Saturday, September 15, 2012
What Was It Like in 1958?
Last weekend I started reading Stephen King's recent book, 11/22/63. I haven't quite finished it -- the thing is over 800 pgs. long! -- but the story has me entralled and so I enjoy plowing through it.
The book tells the tale of Jake Epping, who in 2011 is a 35-year-old divorced teacher at a Maine high school. Epping is one of the few people in town who frequents Al's Diner, a silver trailer standing on concrete blocks near the railroad tracks. One day the owner of the diner, Al Templeton, calls Epping and asks him to come over. He has a secret.
Epping arrives to find Al Templeton looking pale, coughing up blood. Al is dying of cancer. He escorts Epping into the pantry in back of the diner, and tells him to walk forward ... toward the steps.
What steps? Epping wonders, as he slowly enters the pantry. But suddenly it seems as though he's stepping down, and down again. And then the warm sun comes out, and he has arrived in 1958.
When Epping climbs back up the steps, back to 2011, Al Templeton explains how he's been going back in time for years. When he goes down the stairs, it's always 1958. While he's there, time proceeds normally. But whenever he comes back to 2011, it's only two minutes later. Al Templeton has been away for years, which is why he's now old and sick -- even though he has only been gone two minutes in 2011 time.
Templeton was trying to stop the assassination of John Kennedy. But now he is too old, and dying of cancer, and he has missed his chance. His dying wish is for Jake Epping to do it for him.
Epping travels back to 1958. He has a few scores to settle of his own; then over the course of the next five years he proceeds to put together his plan to stop Oswald from killing Kennedy.
This explanation only scratches the surface of the book (remember, it is over 800 pgs.). But I was curious about the observations that Jake Epping makes regarding how the world was different back in 1958.
The thing that first seduced him into taking on the project, into agreeing to go back in time, was the taste of the root beer. "I sipped through the foam on top, and was amazed. It was ... full. Tasty all the way through."
As we look back on 1958, perhaps a lot of us can see that things were better then. (Do you have any opinions on that one?) I can certainly recall the sodas I drank when I was a kid. And I agree with Jake Epping. They tasted better.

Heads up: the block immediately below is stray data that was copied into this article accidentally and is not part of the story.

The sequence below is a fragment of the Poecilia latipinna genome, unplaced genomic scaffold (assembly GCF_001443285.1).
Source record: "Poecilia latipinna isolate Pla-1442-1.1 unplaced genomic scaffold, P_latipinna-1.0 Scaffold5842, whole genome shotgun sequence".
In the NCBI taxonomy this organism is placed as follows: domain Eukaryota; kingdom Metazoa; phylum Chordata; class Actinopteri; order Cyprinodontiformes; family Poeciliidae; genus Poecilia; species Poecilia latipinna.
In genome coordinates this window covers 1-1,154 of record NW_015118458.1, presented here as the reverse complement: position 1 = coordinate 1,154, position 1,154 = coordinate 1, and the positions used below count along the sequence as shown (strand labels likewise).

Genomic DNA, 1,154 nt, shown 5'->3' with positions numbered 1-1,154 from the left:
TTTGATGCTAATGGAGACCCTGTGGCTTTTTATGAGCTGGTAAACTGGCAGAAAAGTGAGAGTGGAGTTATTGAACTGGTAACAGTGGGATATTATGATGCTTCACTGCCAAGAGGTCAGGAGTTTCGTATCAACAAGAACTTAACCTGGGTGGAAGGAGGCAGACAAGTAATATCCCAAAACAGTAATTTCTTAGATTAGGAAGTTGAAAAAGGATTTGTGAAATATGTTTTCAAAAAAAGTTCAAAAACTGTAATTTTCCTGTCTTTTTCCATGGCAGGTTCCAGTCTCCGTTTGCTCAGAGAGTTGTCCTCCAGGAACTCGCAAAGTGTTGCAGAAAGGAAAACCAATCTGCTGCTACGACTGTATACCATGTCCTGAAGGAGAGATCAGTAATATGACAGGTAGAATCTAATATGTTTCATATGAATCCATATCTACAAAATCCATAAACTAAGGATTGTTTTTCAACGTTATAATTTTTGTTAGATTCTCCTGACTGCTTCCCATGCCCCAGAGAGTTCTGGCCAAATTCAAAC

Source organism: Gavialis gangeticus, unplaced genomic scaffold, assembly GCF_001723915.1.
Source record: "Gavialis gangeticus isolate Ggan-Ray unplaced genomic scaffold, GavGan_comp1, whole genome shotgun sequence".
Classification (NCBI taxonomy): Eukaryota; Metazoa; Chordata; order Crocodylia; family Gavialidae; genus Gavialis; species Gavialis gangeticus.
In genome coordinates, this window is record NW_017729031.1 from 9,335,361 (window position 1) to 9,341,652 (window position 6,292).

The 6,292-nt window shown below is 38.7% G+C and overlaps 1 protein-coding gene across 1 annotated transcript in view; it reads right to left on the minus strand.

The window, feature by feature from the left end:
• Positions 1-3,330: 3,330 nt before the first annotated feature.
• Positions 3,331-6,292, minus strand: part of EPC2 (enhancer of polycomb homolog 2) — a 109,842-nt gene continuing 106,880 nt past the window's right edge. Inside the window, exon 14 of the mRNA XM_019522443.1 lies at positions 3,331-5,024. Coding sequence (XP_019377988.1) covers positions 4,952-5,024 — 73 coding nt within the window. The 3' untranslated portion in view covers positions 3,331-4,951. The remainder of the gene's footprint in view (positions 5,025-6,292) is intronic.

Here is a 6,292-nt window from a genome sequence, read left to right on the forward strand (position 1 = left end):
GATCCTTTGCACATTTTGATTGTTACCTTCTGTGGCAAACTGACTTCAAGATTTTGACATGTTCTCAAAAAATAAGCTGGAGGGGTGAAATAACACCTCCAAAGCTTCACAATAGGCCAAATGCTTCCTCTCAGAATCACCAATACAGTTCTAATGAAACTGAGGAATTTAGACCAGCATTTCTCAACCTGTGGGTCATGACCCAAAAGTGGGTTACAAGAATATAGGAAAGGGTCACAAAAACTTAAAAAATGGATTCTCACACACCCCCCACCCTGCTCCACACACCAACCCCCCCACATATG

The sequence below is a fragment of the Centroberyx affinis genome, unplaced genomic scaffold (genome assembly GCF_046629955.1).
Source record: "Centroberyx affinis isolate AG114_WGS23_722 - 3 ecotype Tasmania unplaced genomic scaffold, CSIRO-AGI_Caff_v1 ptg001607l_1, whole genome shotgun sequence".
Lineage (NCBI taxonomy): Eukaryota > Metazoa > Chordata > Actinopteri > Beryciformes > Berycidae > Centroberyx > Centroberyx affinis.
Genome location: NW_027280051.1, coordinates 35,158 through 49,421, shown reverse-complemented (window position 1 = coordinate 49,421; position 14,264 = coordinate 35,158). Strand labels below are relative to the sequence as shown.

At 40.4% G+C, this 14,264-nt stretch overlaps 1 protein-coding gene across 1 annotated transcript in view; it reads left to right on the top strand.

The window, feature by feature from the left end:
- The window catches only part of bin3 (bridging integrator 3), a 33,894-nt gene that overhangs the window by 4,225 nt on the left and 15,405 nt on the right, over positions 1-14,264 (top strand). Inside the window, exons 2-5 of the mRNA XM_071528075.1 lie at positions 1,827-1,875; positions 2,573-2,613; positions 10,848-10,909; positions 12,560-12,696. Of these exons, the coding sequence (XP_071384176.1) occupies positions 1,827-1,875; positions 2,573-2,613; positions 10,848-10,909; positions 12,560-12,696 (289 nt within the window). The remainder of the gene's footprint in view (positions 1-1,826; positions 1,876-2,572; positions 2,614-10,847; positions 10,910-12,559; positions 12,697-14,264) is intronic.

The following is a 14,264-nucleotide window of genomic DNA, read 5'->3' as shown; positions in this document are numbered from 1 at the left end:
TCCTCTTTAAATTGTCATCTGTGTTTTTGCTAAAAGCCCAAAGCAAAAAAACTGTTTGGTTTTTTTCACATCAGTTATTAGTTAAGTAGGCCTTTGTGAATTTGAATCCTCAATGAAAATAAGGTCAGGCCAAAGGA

What else was different back in 1958?
The first thing Epping couldn't help but notice. Everybody smoked their heads off, even on public conveyances. In 1958 nobody worried about smoke. They didn't worry about cholesterol either.
As he settles in to his new (old) life, Epping notices that in 1958, you rarely saw a man in a supermarket. Men did not buy groceries in 1958. He also notices that the cars and the houses were not always locked up, and he observes, "People might not have been more honest, but they were more trusting."
He also says there was less bureaucracy, and a lot less paperwork in 1958.
Following on the trust theme, when Halloween rolled around he met a young girl with her dad, on the street, and to be friendly he bent down and offered her a piece of candy. The days of candy doctored with LSD, or spiked with a razor blade, were far in the future -- as were the days of "Do Not
Use If Seal Is Broken."
In 1958, people read TV Guide. They read Life and Look and Reader's Digest.
Of course, back then people had rotary dial phones; and there were pay phones at gas stations and drug stores.
Milk was delivered to your door.
According to Epping, in 1958, which was the heyday of Jayne Mansfield, full breasts were considered attractive on a woman, rather than the embarrassment they are today.
And, yes, there is a love interest in the book. Apparently this was before birth control pills; but Jake Epping says the condoms back then were no better or worse than they are today. (I can't verify any of this myself; I was nowhere close to being sexually active in 1958.)
Also, back then, there were plenty of good, fast roads crisscrossing the countryside. Many of them were new. By 2011 those roads were choked with traffic, but back then they were almost deserted, and driving was actually a joy.
Epping doesn't offer an opinion about whether the cars were better or worse (although he seems to love the used 1954 Ford Sunliner convertible he bought for $315, when gas was 19 cents a gallon). He doesn't weigh in on whether the music was better or not.
On a more serious note: People worried about nuclear war, but no one worried about global warming or suicide bombers flying hijacked jets into skyscrapers.
It was acceptable, back then, for people to make jokes about three jigs stuck in an elevator . . . or three Yids on a golf course.
Once, Epping stopped at a gas station in North Carolina to use the toilet. There were two doors and three signs. MEN was stenciled on one door, LADIES on the other. The third sign was an arrow on a stick, pointing down a small hill. It said COLORED. He walked down the path and saw, amidst some unmistakable signs of poison ivy, a narrow stream with a board laid across it on a couple of crumbling concrete posts.
"If I ever gave you the idea that 1958's all Andy-n-Opie," writes Stephen King, "remember the path, okay? The one lined with poison ivy. And the board over the stream."